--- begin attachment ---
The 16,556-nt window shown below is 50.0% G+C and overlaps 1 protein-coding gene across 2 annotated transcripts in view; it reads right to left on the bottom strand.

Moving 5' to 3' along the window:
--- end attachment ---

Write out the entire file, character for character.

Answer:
The 16,556-nt window shown below is 50.0% G+C and overlaps 1 protein-coding gene across 2 annotated transcripts in view; it reads right to left on the bottom strand.

Moving 5' to 3' along the window: